Counting the Cost of Care

There has been much debate recently about plans to overhaul the funding of social care in this country. We believe the changes proposed in the Dilnot Report will offer hope to many elderly residents who fear having to sell their homes to pay for care.

The government-commissioned Dilnot Report recommends a number of changes to the current care system, including a £35,000 cap on individual liability for care costs. The report also proposes raising the means-tested threshold at which people have to pay for care from £23,250 to £100,000.

We welcome the proposals as the current system is unfair and confusing. It’s become a postcode lottery with the quality of care and funding you receive dependent on where you live.

If the proposals are adopted then it will be less likely that the elderly will lose their properties. We hope it will also encourage the insurance industry to develop policies to cover any care costs below the £35,000 cap. At the moment it’s impossible for anyone to plan to pay for their care because there are no financial products on the market that help you save to do this. So anything that provides more clarity and certainty should be welcomed.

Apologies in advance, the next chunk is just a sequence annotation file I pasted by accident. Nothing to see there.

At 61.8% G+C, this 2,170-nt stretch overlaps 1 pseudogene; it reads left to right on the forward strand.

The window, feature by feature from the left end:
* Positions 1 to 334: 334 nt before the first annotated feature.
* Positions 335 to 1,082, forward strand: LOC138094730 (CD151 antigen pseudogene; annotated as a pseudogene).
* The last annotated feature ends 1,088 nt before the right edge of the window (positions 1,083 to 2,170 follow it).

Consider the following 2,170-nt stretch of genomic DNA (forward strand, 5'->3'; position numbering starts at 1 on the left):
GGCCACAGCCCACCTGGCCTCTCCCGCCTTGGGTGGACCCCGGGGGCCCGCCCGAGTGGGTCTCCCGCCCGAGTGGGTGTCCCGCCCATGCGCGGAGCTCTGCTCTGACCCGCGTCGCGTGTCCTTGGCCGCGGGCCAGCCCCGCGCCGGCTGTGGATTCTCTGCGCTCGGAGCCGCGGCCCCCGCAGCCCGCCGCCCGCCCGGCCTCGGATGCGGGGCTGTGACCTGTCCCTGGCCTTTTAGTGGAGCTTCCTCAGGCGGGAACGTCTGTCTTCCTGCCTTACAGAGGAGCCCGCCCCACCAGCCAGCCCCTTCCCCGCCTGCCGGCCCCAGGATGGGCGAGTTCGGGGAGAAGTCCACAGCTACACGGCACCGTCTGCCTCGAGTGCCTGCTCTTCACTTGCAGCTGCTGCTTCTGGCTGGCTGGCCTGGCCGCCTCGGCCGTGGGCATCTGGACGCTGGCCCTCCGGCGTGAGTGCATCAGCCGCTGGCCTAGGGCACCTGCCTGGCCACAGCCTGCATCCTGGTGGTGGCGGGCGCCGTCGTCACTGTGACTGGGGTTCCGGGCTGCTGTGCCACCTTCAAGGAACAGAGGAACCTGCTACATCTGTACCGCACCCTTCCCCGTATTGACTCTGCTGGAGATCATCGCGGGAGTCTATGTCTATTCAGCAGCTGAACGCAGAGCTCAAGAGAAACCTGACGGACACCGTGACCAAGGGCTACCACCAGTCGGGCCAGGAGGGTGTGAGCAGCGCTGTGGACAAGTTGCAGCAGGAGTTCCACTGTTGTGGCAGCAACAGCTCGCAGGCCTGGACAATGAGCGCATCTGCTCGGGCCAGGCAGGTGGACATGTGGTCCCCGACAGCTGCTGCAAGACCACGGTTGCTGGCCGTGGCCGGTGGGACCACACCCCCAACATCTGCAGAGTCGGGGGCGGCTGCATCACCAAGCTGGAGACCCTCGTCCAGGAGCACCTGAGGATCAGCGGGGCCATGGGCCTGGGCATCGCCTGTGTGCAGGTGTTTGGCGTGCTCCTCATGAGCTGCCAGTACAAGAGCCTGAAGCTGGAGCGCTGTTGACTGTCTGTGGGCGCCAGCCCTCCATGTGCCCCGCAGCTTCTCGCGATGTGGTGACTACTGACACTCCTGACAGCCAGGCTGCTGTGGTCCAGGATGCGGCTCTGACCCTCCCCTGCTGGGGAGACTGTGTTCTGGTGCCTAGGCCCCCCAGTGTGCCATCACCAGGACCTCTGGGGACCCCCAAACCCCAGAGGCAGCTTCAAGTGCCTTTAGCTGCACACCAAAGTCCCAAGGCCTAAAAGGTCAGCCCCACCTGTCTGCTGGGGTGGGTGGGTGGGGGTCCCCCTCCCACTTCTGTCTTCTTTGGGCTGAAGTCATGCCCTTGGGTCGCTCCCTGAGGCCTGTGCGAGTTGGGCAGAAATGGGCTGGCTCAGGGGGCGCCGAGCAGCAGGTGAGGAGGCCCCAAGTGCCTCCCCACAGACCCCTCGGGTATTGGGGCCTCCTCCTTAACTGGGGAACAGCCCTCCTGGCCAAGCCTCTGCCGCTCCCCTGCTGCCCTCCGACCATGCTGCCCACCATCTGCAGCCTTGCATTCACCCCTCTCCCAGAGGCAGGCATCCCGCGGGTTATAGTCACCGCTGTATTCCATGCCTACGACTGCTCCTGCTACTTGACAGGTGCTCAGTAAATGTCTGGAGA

But the report also raises the possibility of pensioners having to pay national insurance for the first time to fund the changes. This means that older people could bear the brunt of the taxation burden, which would be a case of giving with one hand and taking with the other.

It’s also important to note that the proposed £35,000 cap would not include care home accommodation and living costs which people will have to pay for. And there will still be limits on what cash-strapped councils will fund so if you want more choice in the care you receive you may have to pay more.

To conclude, something has to be done to reform the current system and meet the care needs of our ageing population. But questions remain as to how these changes will be paid for and who should foot the bill.

As the debate rumbles on there will be many families faced with covering the cost of care regardless. In some cases of severe infirmity, nursing care can be paid for out of the NHS Continuing Care budget which is not means tested, and claims can even be made retrospectively.

The law and practice referred to in this article or webinar has been paraphrased or summarised. It might not be up-to-date with changes in the law and we do not guarantee the accuracy of any information provided at the time of reading. It should not be construed or relied upon as legal advice in relation to a specific set of circumstances.

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